I have to say, this summation leaves me somewhat baffled. As best as I can understand these paragraphs, the Supreme Court is telling us the following:
One: If you reveal some suppressed detail to "the public or a section of the public at large", you do commit an offence. Hence, writing or speaking about suppressed details in newspapers, on TV/radio, on the open internet, etc, is always unlawful (which everyone knew already).
Two: If you reveal some suppressed detail to someone in a one-on-one or small group conversation (either orally or by, say, email or text), you do not commit an offence - that is a "trivial" form of publication which the statute was not intended to capture.
Three: Unless, that is, your revelation to someone in a one-on-one or small group conversation would have the consequence of "undermin[ing] the very purpose of the suppression order." If that is the case, then you do commit an offence - which you can do, remember, either knowingly/recklessly or accidentally/inadvertently!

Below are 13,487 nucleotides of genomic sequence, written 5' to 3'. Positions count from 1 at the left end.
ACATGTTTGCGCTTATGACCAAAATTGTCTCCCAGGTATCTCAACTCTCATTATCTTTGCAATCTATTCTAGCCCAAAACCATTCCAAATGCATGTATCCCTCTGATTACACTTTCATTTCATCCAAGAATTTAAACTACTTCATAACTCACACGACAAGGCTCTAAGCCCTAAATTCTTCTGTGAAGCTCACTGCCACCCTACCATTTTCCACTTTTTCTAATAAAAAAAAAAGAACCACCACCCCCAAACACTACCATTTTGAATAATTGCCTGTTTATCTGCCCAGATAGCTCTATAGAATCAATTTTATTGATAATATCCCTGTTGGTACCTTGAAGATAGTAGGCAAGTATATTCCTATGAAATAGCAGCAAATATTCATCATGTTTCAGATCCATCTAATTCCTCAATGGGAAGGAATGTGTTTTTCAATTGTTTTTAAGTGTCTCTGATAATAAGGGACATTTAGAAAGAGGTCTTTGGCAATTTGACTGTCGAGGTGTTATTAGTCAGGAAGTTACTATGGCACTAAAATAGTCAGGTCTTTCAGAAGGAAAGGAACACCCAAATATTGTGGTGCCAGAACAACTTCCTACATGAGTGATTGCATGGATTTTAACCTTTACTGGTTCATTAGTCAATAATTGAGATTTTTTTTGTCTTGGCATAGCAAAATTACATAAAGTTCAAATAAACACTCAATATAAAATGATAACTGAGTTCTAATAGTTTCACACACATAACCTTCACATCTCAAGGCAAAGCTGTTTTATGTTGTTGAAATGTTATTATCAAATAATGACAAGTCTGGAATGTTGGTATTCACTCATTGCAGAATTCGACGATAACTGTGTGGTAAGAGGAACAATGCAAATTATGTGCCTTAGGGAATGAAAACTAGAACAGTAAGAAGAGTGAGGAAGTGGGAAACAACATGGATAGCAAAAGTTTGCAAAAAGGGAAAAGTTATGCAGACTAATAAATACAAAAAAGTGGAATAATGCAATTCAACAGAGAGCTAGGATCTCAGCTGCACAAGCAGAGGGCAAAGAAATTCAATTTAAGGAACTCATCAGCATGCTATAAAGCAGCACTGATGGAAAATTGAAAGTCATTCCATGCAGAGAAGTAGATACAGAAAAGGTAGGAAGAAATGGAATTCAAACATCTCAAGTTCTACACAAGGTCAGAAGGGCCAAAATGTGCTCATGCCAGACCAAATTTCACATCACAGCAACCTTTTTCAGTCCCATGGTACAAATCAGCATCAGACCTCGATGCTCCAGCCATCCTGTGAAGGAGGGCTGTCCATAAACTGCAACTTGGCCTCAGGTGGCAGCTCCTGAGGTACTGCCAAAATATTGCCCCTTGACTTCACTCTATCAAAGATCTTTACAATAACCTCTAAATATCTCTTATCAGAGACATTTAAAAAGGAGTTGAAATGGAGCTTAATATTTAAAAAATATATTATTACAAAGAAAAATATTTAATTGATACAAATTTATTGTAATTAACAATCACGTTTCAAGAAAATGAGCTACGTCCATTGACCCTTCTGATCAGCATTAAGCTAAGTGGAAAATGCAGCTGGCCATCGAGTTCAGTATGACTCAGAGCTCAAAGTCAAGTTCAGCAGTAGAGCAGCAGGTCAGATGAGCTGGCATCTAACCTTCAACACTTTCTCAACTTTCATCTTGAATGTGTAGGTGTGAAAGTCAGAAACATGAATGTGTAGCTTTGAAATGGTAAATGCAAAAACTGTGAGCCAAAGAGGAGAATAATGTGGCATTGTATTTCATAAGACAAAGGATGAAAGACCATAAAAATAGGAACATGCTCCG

Four: Unless, that is, your revelation in (3) involves "the dissemination of information to persons with a genuine need to know". For in such a case, you do not commit an offence.
Needless to say, the broad principles above can become very murky very quickly when real world situations are considered. Consider, for example, this hypothetical:
- I gossip to my colleague and tell her that the supressed identity of a man charged with highly publicised sexual offending is Mr Pink, where the reason for the suppression order being imposed is to protect the identity of a victim (Mr Pink's stepchild). If my colleague doesn't know Mr Pink (and therefore can't deduce the identity of Mr Pink's stepchild), I have not committed any offence because of (2) above.